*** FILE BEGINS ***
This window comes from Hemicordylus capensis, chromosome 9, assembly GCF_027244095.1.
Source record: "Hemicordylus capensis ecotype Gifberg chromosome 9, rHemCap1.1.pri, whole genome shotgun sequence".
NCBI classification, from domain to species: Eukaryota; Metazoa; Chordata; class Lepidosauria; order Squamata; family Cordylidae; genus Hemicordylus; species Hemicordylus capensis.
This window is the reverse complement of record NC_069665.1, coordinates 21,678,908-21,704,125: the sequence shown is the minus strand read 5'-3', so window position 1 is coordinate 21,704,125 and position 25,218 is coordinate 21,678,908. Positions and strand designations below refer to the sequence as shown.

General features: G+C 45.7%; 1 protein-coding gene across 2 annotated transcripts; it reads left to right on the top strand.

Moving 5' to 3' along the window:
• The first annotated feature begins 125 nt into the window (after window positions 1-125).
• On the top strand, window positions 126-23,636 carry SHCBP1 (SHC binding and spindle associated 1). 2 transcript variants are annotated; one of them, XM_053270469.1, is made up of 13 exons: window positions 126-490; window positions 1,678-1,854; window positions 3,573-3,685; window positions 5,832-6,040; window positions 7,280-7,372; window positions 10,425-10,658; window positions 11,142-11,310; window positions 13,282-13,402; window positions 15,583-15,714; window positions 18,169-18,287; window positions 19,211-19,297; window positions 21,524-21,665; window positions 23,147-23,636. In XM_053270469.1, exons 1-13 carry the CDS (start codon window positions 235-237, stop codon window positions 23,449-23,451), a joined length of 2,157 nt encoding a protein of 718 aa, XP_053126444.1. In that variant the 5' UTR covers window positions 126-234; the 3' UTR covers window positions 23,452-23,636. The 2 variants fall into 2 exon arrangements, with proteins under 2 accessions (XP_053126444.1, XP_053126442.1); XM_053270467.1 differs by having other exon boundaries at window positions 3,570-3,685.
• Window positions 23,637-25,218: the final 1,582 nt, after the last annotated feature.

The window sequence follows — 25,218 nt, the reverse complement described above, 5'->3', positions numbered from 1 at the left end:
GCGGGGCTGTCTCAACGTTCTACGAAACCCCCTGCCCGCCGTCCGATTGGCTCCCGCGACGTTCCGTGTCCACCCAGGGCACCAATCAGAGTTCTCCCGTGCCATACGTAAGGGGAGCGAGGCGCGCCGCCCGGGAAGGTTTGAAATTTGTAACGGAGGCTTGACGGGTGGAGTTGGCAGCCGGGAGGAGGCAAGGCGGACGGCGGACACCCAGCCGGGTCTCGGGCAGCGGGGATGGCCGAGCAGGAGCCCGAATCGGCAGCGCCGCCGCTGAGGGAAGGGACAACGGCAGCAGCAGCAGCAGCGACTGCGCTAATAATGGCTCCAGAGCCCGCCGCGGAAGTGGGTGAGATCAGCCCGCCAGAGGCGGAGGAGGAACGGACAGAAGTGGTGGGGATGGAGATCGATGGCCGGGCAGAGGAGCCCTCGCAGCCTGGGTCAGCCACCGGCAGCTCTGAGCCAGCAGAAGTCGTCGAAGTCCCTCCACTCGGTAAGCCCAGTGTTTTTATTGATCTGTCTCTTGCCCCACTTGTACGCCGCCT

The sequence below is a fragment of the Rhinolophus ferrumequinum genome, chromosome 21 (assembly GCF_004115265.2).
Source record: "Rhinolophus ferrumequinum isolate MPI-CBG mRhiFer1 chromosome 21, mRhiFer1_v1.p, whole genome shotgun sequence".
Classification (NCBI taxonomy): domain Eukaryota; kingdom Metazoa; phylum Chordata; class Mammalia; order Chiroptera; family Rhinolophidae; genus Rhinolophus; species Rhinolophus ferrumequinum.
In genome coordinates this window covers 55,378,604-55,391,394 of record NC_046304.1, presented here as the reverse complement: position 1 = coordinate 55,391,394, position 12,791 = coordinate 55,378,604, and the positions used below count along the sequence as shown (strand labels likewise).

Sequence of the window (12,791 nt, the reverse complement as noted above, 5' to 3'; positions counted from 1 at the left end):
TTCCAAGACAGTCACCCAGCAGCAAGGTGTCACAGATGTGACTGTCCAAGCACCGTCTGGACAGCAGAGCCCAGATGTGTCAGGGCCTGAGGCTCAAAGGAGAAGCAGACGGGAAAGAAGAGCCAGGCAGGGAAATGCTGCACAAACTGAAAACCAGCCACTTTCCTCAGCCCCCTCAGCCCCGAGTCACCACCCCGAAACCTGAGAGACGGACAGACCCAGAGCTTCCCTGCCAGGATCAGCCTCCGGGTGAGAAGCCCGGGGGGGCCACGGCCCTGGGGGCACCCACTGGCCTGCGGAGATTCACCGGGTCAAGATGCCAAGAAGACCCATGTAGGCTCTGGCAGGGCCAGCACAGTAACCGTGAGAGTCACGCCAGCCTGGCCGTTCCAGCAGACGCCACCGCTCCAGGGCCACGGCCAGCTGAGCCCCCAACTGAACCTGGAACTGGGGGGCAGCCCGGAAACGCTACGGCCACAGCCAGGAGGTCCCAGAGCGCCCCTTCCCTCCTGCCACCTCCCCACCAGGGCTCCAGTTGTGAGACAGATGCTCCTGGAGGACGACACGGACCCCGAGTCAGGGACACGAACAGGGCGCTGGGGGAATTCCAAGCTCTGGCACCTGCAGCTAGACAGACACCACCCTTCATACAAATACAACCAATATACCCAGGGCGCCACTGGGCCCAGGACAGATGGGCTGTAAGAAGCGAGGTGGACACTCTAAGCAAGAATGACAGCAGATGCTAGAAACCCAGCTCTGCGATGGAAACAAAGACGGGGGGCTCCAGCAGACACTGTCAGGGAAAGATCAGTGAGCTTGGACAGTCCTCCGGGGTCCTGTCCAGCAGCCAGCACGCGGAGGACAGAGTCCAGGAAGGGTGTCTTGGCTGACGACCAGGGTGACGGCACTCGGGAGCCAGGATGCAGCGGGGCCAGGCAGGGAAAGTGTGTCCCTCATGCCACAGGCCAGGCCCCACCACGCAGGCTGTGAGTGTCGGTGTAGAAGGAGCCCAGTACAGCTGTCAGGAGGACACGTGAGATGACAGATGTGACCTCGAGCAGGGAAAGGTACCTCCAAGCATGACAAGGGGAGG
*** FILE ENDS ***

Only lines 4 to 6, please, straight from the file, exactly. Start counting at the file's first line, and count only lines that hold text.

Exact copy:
This window is the reverse complement of record NC_069665.1, coordinates 21,678,908-21,704,125: the sequence shown is the minus strand read 5'-3', so window position 1 is coordinate 21,704,125 and position 25,218 is coordinate 21,678,908. Positions and strand designations below refer to the sequence as shown.

General features: G+C 45.7%; 1 protein-coding gene across 2 annotated transcripts; it reads left to right on the top strand.

Moving 5' to 3' along the window: